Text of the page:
National Peace Foundation

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The National Peace Foundation "is an organization that was originally a part of the grassroots campaign to establish an Academy of Peace. Its membership was successful in lobbying Congress so that the US Institute of Peace was established in 1984. The National Peace Foundation (NPF) grassroots has continued as a body of citizens interested in establishing foundations for peace through education, conflict resolution and people to people exchanges. It is both nonpartisan and not for profit.

"As such, it has participated in a congressionally funded program called Open World since 1999. Over that period of time, more than 10,000 Russian leaders have been hosted in communities throughout the U.S. NPF has hosted almost a thousand of those individuals in civil society, rule of law, cultural and environmental community based programs. To date, it has hosted Russian, Ukrainian and Lithuanian leaders, adults under the age of 45 who have shown an interest in democratic reform and citizen initiative." [1]

The National Peace Foundation is a founding member of the Alliance for International Conflict Resolution and Prevention.


"The National Peace Foundation has its roots in the peace academy idea that was born in the minds of many people and ripened into a grassroots movement that became known as the National Peace Academy Campaign. The Campaign was founded in 1976 as a public service organization, with the objective of establishing a federally chartered educational institution dedicated to peacemaking and conflict resolution. By 1984, the Campaign had grown to 45,000 members.

"Through the efforts of the Campaign, Congress established a bipartisan commission in 1979 to study the feasibility of creating a U.S. Academy for Peace and Conflict Resolution. The Commission was chaired by the late Senator Spark M. Matsunaga of Hawaii and its vice-chair was the late Dr. James H. Laue, later the first chair of the Foundation.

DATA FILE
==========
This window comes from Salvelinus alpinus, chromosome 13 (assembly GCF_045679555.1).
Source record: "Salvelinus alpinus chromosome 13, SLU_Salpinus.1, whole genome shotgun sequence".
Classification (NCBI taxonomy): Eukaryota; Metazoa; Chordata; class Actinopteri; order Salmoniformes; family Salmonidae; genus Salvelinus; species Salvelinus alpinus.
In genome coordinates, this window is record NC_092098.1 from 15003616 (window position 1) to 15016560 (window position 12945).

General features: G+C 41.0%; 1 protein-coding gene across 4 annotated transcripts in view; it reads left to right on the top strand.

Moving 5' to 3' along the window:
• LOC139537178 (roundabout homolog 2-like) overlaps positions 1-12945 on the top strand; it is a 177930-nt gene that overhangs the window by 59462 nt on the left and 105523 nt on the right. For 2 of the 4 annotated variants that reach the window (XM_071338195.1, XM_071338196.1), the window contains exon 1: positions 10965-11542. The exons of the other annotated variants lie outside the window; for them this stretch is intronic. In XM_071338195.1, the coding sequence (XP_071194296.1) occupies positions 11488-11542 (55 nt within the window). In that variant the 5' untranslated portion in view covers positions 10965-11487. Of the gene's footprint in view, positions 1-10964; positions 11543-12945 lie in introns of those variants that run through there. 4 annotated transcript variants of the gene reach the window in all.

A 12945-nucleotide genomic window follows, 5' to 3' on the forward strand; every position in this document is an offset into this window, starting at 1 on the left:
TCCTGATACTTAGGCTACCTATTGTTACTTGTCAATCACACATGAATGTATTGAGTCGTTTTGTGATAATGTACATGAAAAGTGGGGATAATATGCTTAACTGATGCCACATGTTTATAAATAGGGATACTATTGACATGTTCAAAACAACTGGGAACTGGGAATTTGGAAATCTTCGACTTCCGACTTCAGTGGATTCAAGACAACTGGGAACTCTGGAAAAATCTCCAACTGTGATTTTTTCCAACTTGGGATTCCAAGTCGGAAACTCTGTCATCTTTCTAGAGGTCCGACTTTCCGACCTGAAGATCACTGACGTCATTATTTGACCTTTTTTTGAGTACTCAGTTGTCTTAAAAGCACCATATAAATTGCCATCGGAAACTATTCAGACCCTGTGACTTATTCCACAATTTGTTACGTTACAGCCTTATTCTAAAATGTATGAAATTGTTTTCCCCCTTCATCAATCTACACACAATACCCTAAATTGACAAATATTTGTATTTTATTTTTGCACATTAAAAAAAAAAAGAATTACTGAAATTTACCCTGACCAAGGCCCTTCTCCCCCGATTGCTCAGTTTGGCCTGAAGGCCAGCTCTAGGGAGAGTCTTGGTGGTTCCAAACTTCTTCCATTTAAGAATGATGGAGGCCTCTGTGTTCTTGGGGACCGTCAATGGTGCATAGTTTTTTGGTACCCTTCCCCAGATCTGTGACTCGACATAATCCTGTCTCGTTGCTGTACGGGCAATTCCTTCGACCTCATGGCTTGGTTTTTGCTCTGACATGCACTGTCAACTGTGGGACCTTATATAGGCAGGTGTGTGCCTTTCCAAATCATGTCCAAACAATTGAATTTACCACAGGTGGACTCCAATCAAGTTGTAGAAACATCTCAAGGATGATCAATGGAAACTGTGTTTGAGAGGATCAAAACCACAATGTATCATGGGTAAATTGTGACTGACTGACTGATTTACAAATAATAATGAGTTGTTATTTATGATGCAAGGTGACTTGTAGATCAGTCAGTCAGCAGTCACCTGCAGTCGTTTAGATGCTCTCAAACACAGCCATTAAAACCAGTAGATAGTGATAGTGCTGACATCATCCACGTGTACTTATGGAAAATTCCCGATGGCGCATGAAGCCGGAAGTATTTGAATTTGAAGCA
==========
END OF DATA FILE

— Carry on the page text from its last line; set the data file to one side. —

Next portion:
"After holding hearings throughout the United States in 1980, the Commission submitted a preliminary report to President Carter and the Congress in September 1980, recommending the establishment of the Peace Academy. In 1981, the final report was submitted to President Reagan and a bill with bipartisan sponsorship was introduced in both Houses of Congress to carry out the provisions of the Commission report.

"In 1982, the National Peace Institute Foundation was formed as the educational affiliate of the National Peace Academy Campaign to develop educational programs to promote public understanding of the need for the Peace Academy and to create the institutional relationships that would enable the Academy to function effectively.

"The Campaign and Foundation succeeded in winning 55 Senator and 177 Representative as co-sponsors, and the endorsement of 14 state legislatures and 40 national professional organizations. The Campaign ushered the Peace Academy Bill through several Congressional hearings, floor debates and final passage as the US Institute of Peace Act in 1984.

"With the passage and signing of the Peace Institute legislation, the lobbying-oriented National Peace Academy Campaign drew to a close. In 1985, the Foundation undertook a lead role in a public education program about the US Institute of and the following year the Foundation began to play its new role in public education on conflict resolution. The Foundation began its newsletter, the Peace Reporter, reporting on Foundation programs, peace education, the growth and progress of the US Institute of Peace, and other peace-related issues to its members. The Foundation also published a bibliography of literature containing the basic background for international peacemaking and conflict resolution and ran a trial a computer conference in peacemaking." [2]


Former Directors

Advisory Board Members


Related SourceWatch Resources


National Peace Foundation
666 Eleventh St. NW, Suite 202
Washington, DC 20001